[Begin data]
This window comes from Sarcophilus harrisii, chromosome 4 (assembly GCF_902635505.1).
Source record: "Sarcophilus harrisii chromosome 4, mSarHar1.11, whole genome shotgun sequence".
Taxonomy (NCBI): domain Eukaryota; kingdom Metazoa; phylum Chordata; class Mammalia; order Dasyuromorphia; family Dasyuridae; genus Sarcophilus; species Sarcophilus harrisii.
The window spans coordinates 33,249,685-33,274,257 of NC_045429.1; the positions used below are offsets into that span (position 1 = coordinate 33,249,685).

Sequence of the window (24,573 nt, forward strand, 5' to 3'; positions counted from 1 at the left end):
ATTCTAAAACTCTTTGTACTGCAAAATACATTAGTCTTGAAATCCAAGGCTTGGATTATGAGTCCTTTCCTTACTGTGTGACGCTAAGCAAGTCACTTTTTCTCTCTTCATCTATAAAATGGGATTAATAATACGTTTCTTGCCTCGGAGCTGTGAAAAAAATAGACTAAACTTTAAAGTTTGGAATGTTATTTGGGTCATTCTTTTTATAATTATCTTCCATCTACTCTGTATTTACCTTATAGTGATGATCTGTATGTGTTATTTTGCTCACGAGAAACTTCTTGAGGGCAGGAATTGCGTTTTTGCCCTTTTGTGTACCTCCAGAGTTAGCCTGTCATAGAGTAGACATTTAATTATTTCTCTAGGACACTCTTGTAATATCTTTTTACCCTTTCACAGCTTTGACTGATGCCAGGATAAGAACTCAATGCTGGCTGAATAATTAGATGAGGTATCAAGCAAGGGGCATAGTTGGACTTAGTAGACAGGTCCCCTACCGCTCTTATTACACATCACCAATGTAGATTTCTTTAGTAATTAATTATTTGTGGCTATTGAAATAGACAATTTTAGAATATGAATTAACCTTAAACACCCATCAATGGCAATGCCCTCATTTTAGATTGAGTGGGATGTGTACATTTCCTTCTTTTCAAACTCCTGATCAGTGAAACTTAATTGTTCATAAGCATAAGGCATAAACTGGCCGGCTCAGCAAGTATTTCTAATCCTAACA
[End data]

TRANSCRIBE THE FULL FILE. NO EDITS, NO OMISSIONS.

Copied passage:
This window comes from Sarcophilus harrisii, chromosome 4 (assembly GCF_902635505.1).
Source record: "Sarcophilus harrisii chromosome 4, mSarHar1.11, whole genome shotgun sequence".
Taxonomy (NCBI): domain Eukaryota; kingdom Metazoa; phylum Chordata; class Mammalia; order Dasyuromorphia; family Dasyuridae; genus Sarcophilus; species Sarcophilus harrisii.
The window spans coordinates 33,249,685-33,274,257 of NC_045429.1; the positions used below are offsets into that span (position 1 = coordinate 33,249,685).

Sequence of the window (24,573 nt, forward strand, 5' to 3'; positions counted from 1 at the left end):
ATTCTAAAACTCTTTGTACTGCAAAATACATTAGTCTTGAAATCCAAGGCTTGGATTATGAGTCCTTTCCTTACTGTGTGACGCTAAGCAAGTCACTTTTTCTCTCTTCATCTATAAAATGGGATTAATAATACGTTTCTTGCCTCGGAGCTGTGAAAAAAATAGACTAAACTTTAAAGTTTGGAATGTTATTTGGGTCATTCTTTTTATAATTATCTTCCATCTACTCTGTATTTACCTTATAGTGATGATCTGTATGTGTTATTTTGCTCACGAGAAACTTCTTGAGGGCAGGAATTGCGTTTTTGCCCTTTTGTGTACCTCCAGAGTTAGCCTGTCATAGAGTAGACATTTAATTATTTCTCTAGGACACTCTTGTAATATCTTTTTACCCTTTCACAGCTTTGACTGATGCCAGGATAAGAACTCAATGCTGGCTGAATAATTAGATGAGGTATCAAGCAAGGGGCATAGTTGGACTTAGTAGACAGGTCCCCTACCGCTCTTATTACACATCACCAATGTAGATTTCTTTAGTAATTAATTATTTGTGGCTATTGAAATAGACAATTTTAGAATATGAATTAACCTTAAACACCCATCAATGGCAATGCCCTCATTTTAGATTGAGTGGGATGTGTACATTTCCTTCTTTTCAAACTCCTGATCAGTGAAACTTAATTGTTCATAAGCATAAGGCATAAACTGGCCGGCTCAGCAAGTATTTCTAATCCTAACA